It includes children who are sexually abused by adults in their own family, by those who work or volunteer in institutions and by strangers who prey on children online; children beaten with fists, belts and sticks; young people sexually exploited by adults offering cash, drugs or access to pornography; children whose parents are addicted to drugs and alcohol who leave them unsupervised or unfed or in terrible conditions that jeopardise their health; children who are forced to live with dangerous threats from one adult to another in families; children who are often confronted with the fear and unpredictability of violence towards their mothers; children who are berated and verbally abused, told that they will not amount to anything, that they are stupid and unlovable; and it includes young people forced on to the streets because they are rejected by their families.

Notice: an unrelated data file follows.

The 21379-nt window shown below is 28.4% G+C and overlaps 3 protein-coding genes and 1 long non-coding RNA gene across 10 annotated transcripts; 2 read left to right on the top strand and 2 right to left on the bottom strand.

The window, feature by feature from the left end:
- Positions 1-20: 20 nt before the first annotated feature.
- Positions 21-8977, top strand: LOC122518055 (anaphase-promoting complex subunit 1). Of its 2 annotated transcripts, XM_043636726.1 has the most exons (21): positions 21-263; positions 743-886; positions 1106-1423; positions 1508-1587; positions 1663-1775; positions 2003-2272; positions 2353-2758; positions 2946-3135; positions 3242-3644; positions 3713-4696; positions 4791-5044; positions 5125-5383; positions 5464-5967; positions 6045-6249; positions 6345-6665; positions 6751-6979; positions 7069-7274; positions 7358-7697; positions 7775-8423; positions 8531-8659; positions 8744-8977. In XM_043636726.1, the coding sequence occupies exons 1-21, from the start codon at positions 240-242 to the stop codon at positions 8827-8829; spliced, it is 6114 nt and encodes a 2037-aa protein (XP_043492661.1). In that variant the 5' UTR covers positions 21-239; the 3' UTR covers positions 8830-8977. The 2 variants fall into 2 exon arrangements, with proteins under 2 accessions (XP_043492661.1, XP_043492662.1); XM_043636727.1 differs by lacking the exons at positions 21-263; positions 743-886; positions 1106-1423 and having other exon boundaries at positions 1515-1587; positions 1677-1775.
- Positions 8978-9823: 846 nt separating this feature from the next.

Often, children suffer different forms of abuse all at the same time.
Last year, 1 in 33 children were actively involved in statutory child protection services in Australia. That equates to 170,200 children being reported, investigated or removed from their family (AIHW, 2020). More than 71,400 of these children are now on care and protection orders – up almost 4000 on the year prior. In June 2019, 44,900 children were living away from their family because it was not safe for them to return home.
Just imagine Marvel Stadium at full capacity and that’s how many children live in out-of-home care.
Even more alarming is that 68% of children involved in the child protection system in 2018-19 had been identified as being at risk by someone in their network at least once before.
2 out of every 5 children put on a care and protection order for the first time in 2018-19 were under the age of four. Think about that – these are children who go to childcare and preschool.
According to a 2018 Productivity Commission Report, approximately $5.2 billion in 2016-17 was spent on child protection and related services by governments – almost $1000 per child under the age of 17 years of age in Australia. In our own research with Access Economics, the lifetime costs for the population of children reportedly abused for the first time in 2007 are $6 billion, with the burden of disease representing (a measure of lifetime costs of fear, mental anguish and pain relating to child abuse and neglect) a further $7.7 billion.